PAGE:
The choice is clear – build it once and leverage it for whatever technology requirements a community may have. A fiber foundation offers tremendous flexibility in this regard. Fiber network operators have the flexibility to employ different protocols and different end electronics to meet whatever technology demand exists. Whether it’s utilizing wave-division multiplexing on an optical transport network for 5G transport or employing NG-PON2 to meet both home and enterprise needs from a single fiber, operators can maximize their broadband opportunities.

The Verizon One Fiber program illustrates this approach. Verizon decided several years ago that it wanted a fiber infrastructure in its markets that would serve all its technology needs. Launched in 2016, the program currently reaches 60 major U.S. cities, and, according to one report, involves deploying 1,000 miles of fiber and spending as much as $30 million per month.

Verizon’s Fiber One strategy includes laying up to 1,728-count fiber strands, and never using fiber with fewer than 864 strands on major routes. This gives the carrier the ability to meet whatever the future holds, whether that’s backhauling and fronthauling its growing 5G network, feeding smart-city sensors or delivering a robust FTTP broadband experience or even wholesaling capacity. Verizon is building fiber once, a fiber “anyhaul” strategy, with confidence that it will meet any technology need for the next 50 years or more.

Lean Deployment Strategy

Although a “build-it-once” fiber infrastructure strategy represents the best long-term investment any community can make, it also represents a significant capital investment. For service providers, deploying capital in the most cost-effective manner possible is critically important. Careful planning is required to achieve this. Luckily, various strategies can be employed.

Deferring capital is a key strategy; it involves planning for the long term while building incrementally. Strategies for building incrementally include

  • Deploying a construction strategy that targets anchor institutions first and branches out to consumers and small businesses after securing those anchor institutions.
  • Taking a “deep fiber” approach in which fiber is pushed deeper and deeper into the network, but doesn’t necessarily go all the way to every premises right away. A measured approach over time brings fiber to the premises as capital is allocated. In the interim, leveraging existing copper, coax or even fixed wireless technologies in the last mile are all options operators are exploring.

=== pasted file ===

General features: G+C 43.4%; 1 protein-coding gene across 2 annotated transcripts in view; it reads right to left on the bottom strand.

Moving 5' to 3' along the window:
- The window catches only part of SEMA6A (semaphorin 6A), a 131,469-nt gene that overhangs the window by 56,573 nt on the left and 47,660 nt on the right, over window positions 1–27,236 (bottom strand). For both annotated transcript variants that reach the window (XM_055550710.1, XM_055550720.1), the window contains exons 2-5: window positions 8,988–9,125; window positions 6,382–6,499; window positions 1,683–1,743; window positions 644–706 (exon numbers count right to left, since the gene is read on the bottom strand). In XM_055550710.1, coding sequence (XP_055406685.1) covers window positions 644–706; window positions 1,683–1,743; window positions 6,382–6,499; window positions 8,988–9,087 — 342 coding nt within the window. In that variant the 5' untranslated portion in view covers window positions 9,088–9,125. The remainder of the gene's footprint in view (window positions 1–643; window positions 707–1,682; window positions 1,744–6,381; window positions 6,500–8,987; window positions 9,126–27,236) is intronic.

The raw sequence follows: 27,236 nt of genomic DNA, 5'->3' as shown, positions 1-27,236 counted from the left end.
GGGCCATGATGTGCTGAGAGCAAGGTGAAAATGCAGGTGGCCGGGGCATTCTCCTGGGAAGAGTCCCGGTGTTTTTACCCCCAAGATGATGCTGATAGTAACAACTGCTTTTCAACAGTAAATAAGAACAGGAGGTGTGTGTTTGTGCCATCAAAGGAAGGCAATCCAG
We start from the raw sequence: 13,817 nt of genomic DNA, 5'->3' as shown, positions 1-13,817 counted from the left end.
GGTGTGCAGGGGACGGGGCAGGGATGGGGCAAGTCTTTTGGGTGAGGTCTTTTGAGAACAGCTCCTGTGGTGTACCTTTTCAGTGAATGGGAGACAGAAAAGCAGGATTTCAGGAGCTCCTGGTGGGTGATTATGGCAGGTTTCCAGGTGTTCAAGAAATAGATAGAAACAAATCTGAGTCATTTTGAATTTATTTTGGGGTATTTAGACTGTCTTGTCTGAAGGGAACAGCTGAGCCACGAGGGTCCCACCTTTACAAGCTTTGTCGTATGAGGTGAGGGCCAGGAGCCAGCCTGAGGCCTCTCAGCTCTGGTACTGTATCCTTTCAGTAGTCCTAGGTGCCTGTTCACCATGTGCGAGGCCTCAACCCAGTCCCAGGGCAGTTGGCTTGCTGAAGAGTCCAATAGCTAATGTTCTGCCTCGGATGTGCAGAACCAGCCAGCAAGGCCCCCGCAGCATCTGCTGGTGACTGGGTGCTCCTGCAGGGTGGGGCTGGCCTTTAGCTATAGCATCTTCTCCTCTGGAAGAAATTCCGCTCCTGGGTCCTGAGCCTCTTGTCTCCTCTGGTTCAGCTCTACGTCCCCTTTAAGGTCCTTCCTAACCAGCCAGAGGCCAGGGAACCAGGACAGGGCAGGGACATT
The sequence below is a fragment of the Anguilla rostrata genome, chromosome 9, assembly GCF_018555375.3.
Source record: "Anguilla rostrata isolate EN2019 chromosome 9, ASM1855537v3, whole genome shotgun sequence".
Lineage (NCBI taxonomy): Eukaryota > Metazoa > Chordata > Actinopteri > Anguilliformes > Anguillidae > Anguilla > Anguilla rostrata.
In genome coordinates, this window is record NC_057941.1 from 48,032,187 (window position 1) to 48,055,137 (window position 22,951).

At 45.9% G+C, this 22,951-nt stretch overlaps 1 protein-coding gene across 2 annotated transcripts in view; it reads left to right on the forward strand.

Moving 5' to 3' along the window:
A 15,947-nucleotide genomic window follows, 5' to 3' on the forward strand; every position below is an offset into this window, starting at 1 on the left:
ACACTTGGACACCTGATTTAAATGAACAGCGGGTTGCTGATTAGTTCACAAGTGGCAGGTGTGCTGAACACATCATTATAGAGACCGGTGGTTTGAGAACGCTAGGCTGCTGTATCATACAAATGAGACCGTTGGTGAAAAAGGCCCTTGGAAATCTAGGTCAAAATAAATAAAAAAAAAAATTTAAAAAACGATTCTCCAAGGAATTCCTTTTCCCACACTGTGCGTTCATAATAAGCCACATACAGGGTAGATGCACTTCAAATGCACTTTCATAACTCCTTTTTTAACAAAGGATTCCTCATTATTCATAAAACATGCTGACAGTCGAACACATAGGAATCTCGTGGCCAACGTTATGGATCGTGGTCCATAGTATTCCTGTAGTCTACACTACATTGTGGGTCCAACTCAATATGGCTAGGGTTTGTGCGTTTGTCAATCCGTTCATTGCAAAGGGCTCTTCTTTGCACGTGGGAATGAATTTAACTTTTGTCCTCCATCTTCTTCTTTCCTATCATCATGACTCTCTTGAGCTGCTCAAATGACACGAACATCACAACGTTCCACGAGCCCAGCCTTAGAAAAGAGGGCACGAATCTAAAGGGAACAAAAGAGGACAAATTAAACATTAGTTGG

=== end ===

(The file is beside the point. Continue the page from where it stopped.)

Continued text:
• Crowdsourcing where prospective customer “clusters,” say within a neighborhood, commit to buying FTTP service before the actual FTTP construction is started, demonstrating adequate demand to justify the investment.
  • Laying fiber cables throughout the network without “lighting them up,” reserving them for future use, also known as dark fiber. As demand requires and as capital becomes available, active electronics are added to this dark fiber, saving the civil works expense of deploying more fiber.
  • Creating future-use pathways with microducts as a fiber network is being built. An alternative to investing in dark fiber itself, the process lays an important infrastructure.
  • Using the fiber network for resale and wholesale opportunities – municipal Wi-Fi for example – generating revenue and cash flow that can be tapped to help fund deployment of fiber closer to the premises.

Utilizing some or all of these strategies allows network operators and communities to take a phased approach to a build-it-once strategy. It’s important to evaluate this phased approach and avoid trying to accomplish everything all at once, which can seem overwhelming, especially to less-experienced network operators. Lean deployment strategies can make a long-term, build-it-once, anyhaul goal achievable for even the smallest of network operators, wherever that operator may be.

The future technology road map is ever evolving, but one thing is clear – the explosive growth in bandwidth-intensive applications and devices is not going away. Though even technologists with the most accurate crystal balls can only guess at the future state of customer expectations, fiber-based infrastructure will always be a sure bet.